A COUNCILLOR has demanded action after a late-night pollution spill covered a 50-metre stretch of the River Calder in Whalley with white foam.

Pollution inspectors were called to the River Calder late on Thursday after a white frothy substance and numerous dead fish were spotted in a stretch of the river at Bridge End.

Coun Chris Sterry was called to the stricken river at 9.30pm by concerned residents who spotted the white foam floating towards Whalley Abbey.

He said: "I had just left a meeting and popped into the village pub, when someone rushed in and said I had better go and look at the river.

"Residents were out with plastic bottles collecting samples for about fifty metres and residents were out with plastic bottles collecting samples. A couple of them were close to tears and said they had spotted dead fish, but by then it was getting dark and I couldn't see the river under the foam.

"Whatever was in the water had clearly been whipped up by the weir upstream and this is a terrible shame, as wildlife on the river had been improving in recent years.

"I hope the authorities do all they can to find out the cause of the pollution and prevent it happening again."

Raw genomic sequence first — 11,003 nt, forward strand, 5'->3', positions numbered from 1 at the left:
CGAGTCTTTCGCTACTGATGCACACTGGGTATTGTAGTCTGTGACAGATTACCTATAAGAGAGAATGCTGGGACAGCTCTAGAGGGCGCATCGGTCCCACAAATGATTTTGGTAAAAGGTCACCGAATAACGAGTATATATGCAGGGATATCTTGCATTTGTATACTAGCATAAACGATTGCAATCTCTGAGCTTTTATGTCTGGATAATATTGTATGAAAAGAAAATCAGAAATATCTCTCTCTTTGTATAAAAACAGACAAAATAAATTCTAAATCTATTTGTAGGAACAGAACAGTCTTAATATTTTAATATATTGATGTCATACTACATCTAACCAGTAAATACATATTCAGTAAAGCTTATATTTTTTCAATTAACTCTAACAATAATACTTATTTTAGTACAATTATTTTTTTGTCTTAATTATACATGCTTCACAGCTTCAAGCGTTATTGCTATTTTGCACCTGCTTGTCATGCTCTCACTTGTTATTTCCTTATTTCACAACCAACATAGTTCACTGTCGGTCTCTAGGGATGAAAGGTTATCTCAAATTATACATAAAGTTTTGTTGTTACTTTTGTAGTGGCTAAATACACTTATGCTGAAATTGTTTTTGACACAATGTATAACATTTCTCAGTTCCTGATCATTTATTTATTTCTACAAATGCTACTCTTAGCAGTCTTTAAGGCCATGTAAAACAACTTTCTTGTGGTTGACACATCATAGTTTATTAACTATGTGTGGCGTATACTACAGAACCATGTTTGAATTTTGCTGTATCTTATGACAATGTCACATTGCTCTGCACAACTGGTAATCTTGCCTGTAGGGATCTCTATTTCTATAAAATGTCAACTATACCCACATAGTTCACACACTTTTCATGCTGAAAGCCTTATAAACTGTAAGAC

A spokesman for the Environment Agency said inspectors were called out at 10pm and worked through the night to discover the source of the pollution.

But they returned to the scene during daylight hours after drawing a blank and were today still conducting investigations.

A spokesman said: "We still haven't determined the source of the substance and our officers will undertaking further investigations. We have cleared up the foam, but have been unable to find any dead fish. Our officers have taken samples, which will be brought to our laboratories for analysis.

"We have spotted fish swimming in the river, so the damage to wildlife does not seem to be as bad as first thought.

"We have so far not established the nature or source of the pollution, but will continue to monitor the situation."

Work on a £2million nine-month clean-up of the River Calder in Burnley was started in March by United Utilities, in a bid to stop untreated sewage overflowing into the river at times of heavy rainfall.